When do you feel most creative?
It might sound banal, but I feel most creative when I am well rested; either when I’ve had a good night’s sleep or after I’ve practised meditation. It’s all about having a neutral mind, with emotions and thoughts being processed and balanced. Maintaining mental hygiene is an absolute necessity for me, as it means I can stay creative. And since I’m a full time artist, taking care of my mental and emotional health is my professional responsibility. I think the relationship between an artist and their mind is a bit like being a gardener – you constantly monitor the health of your plants, you trim them, you fertilise the soil and then, bham! Everything’s in blossom.
You grew up in Latvia, leaving to study in the UK aged 18, at Southampton Solent University then Manchester School of Art. How do you think your childhood in Latvia shaped your work?
Growing up in post-Soviet Latvia as part of a marginalised community, as well as independently immigrating to the UK at such a young age, definitely shaped my ‘outside the box’ thinking. Concepts like cultural or national identity, or the idea of belonging, made little sense to me.
I relied heavily on my imagination to navigate my childhood
I think my background made me want to pursue a career in the arts so that I could create my own definitions of normal. Now, part of my creative practice is to challenge notions of what it means to belong and to explore ideas around collective trauma.
It’s almost unimaginably surreal that I was born on the verge of one world collapsing, the fall of the USSR, and another one emerging, the Republic of Latvia. It was an uncertain, anxious time. Society was divided, the economy was on its knees and crime rates were very high. I think because the physical world was so unstable and unpredictable I relied heavily on my imagination to navigate my childhood, maybe this is how surreal artists are made.
And relatedly, how has studying and living in these other cities shaped and informed your practice?
Living in a city is like having a relationship with a person. So Southampton, Manchester and Stoke-on-Trent, where I currently live, were all special experiences with their own dynamics. Each city helped me to discover parts of myself I never knew existed, and my creative practice evolved alongside this personal growth.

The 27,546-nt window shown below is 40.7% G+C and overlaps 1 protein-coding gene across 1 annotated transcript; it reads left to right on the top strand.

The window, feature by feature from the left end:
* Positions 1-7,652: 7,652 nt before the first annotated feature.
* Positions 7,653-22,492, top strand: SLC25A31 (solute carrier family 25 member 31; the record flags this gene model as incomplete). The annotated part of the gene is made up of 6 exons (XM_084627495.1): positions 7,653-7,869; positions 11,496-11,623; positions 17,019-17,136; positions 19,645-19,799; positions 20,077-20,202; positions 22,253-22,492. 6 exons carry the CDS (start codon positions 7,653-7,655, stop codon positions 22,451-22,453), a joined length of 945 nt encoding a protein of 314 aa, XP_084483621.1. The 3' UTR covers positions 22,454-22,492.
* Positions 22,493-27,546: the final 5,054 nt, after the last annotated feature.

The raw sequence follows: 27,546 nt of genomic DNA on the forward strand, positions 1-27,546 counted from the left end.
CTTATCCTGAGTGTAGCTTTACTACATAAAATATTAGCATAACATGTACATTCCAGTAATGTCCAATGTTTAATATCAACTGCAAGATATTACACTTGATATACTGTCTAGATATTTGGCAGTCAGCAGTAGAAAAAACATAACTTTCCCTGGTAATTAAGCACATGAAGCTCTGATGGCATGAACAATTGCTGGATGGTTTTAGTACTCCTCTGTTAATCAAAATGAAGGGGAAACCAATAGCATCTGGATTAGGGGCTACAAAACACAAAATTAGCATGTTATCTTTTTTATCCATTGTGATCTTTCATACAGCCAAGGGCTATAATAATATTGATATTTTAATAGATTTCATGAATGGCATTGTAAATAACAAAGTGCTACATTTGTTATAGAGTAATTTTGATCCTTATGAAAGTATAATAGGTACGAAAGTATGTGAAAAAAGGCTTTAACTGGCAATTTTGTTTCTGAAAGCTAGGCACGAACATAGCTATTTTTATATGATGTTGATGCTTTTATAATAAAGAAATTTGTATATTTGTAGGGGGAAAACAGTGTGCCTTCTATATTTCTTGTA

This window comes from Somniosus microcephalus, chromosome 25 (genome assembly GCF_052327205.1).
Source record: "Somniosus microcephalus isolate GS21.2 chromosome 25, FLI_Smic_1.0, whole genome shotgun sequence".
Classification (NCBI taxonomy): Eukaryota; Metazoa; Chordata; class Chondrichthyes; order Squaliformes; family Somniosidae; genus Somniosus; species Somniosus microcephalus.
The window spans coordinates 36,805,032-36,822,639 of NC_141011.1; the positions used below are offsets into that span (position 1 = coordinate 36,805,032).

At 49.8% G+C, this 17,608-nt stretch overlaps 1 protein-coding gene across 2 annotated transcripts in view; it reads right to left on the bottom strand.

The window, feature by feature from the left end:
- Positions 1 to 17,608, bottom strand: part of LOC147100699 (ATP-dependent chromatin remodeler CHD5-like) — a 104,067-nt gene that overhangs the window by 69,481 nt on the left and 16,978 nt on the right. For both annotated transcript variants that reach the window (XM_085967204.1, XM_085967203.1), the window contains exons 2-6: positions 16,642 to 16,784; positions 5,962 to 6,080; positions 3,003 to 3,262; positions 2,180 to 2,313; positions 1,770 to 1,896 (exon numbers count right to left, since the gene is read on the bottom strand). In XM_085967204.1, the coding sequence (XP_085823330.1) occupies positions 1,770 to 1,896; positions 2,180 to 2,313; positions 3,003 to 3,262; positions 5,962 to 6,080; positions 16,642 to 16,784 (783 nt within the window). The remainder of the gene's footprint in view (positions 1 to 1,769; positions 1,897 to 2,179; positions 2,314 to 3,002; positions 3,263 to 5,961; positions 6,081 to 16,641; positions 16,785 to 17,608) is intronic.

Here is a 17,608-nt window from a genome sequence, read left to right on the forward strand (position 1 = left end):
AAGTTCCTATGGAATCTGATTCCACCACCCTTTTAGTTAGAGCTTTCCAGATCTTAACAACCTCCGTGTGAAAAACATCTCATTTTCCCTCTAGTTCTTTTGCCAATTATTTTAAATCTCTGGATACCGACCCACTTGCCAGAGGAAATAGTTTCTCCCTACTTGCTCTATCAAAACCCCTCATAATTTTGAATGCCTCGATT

Southampton was a bit of a shock to the system, a move that came from a spontaneous decision to become an artist and go to university. It was an overnight change of reality, a new culture, language and people. It really was an extreme and exciting experience and I fully immersed myself in it – manically experimenting with art during the day, waiting tables in the evening to support myself financially, staying late in the library reading or making art and partying till daybreak.
My style is influenced by the circumstances of my life
Stoke-on-Trent and Manchester were a totally different chapter in my life, and I do think the north of England has a different feel to the south. If the south could be characterised as an extroverted, outgoing personality, the north is more of an intense, introverted type, with its industrial architecture and unique underground culture.
This is also the place where I became a parent and started a family. My work went through a huge transformation then and I felt like I’d lost direction, so I chose to study a Masters in Illustration at the Manchester School of Art in order to disassemble my whole methodology and find a new path.